I’ve worked as a lactation consultant in both a hospital setting as well as an out-patient setting such as the BRC. Part of the role of an IBCLC in a hospital setting is to educate staff about practices that negatively influence breastfeeding. Decreasing mother-baby separation and increasing the practice of skin to skin (S2S) contact after delivery are two steps most IBCLCs find extremely important for bonding, better breastfeeding, and the baby’s health. Most of the advantages have been researched by Nils Bergman, MD, PhD. I found it interesting when I discovered new research in Biological Psychiatry that stressed the importance of keeping moms and babies together after delivery as well as practicing S2S. What I found most interesting was that the author of the study stated that we are the only mammals who practice separation after delivery. He was amazed by this practice as it is only done in animal research if the investigators want to create stress for the mother or baby to show the damaging effects on the developing mammalian brain.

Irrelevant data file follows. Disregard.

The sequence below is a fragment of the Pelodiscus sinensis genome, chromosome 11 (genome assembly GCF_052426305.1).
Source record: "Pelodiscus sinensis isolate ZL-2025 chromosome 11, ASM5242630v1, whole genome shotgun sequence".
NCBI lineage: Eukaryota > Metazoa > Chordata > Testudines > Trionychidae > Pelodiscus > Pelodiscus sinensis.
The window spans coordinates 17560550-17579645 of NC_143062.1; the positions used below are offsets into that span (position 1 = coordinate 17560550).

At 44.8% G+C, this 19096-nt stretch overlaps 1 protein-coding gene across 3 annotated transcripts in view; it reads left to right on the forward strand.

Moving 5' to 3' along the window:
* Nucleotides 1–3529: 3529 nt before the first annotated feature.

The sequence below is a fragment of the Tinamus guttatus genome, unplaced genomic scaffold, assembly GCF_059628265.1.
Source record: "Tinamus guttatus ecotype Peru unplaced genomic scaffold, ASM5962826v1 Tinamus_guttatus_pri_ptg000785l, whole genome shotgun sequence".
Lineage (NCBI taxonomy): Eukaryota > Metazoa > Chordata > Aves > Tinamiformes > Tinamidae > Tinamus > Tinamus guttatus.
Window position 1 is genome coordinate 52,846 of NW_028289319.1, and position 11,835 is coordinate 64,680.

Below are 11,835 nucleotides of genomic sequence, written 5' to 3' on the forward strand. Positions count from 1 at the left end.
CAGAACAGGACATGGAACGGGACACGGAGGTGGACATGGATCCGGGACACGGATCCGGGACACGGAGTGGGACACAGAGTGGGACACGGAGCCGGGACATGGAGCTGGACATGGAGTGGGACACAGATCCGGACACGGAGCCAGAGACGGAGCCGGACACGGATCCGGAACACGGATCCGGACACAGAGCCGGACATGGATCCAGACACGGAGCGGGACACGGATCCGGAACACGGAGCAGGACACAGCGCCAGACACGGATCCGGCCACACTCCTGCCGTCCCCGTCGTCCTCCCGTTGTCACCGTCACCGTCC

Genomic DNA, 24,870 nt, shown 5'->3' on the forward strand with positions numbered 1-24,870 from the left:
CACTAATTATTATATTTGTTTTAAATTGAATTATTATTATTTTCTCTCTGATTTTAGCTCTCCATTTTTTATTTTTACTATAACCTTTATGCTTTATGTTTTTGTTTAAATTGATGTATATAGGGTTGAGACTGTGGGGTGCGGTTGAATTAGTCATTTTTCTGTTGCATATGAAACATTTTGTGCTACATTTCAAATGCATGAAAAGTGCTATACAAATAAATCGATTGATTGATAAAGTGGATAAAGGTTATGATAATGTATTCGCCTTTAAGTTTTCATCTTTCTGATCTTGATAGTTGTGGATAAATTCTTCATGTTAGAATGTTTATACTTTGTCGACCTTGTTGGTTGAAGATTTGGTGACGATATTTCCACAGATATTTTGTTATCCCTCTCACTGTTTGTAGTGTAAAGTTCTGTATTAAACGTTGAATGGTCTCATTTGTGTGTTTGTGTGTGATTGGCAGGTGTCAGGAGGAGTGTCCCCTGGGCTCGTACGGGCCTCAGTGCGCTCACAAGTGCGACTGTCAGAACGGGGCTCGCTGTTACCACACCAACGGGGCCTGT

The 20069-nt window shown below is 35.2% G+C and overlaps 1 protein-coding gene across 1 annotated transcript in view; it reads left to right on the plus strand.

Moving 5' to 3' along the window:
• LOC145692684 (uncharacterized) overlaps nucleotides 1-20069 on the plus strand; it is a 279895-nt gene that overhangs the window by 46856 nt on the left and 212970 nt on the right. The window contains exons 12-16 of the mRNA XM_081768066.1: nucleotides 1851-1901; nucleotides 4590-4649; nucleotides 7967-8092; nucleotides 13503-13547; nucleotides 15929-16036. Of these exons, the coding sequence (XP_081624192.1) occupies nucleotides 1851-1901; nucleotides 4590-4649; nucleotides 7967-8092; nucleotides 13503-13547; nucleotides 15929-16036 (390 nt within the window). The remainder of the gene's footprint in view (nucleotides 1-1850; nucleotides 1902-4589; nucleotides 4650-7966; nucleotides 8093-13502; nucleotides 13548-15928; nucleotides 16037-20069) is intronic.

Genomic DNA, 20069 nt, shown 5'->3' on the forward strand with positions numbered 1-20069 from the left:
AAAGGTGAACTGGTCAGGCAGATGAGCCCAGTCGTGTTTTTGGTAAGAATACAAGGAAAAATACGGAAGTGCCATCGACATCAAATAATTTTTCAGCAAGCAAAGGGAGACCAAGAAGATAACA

Researchers measured heart rate variability in 2-day-old sleeping babies for one hour when they had skin-to-skin contact with the mother and then again when they were sleeping alone in a cot next to their mother’s bed. They found that the infant’s neonatal autonomic activity (automatic activities such as breathing, heart rate etc.) was 176 percent higher and quiet sleep 86 percent lower during maternal separation compared with skin-to-skin contact. So, while separation may be necessary in rare medical situations, let’s work hard to keep moms and babies together where they belong!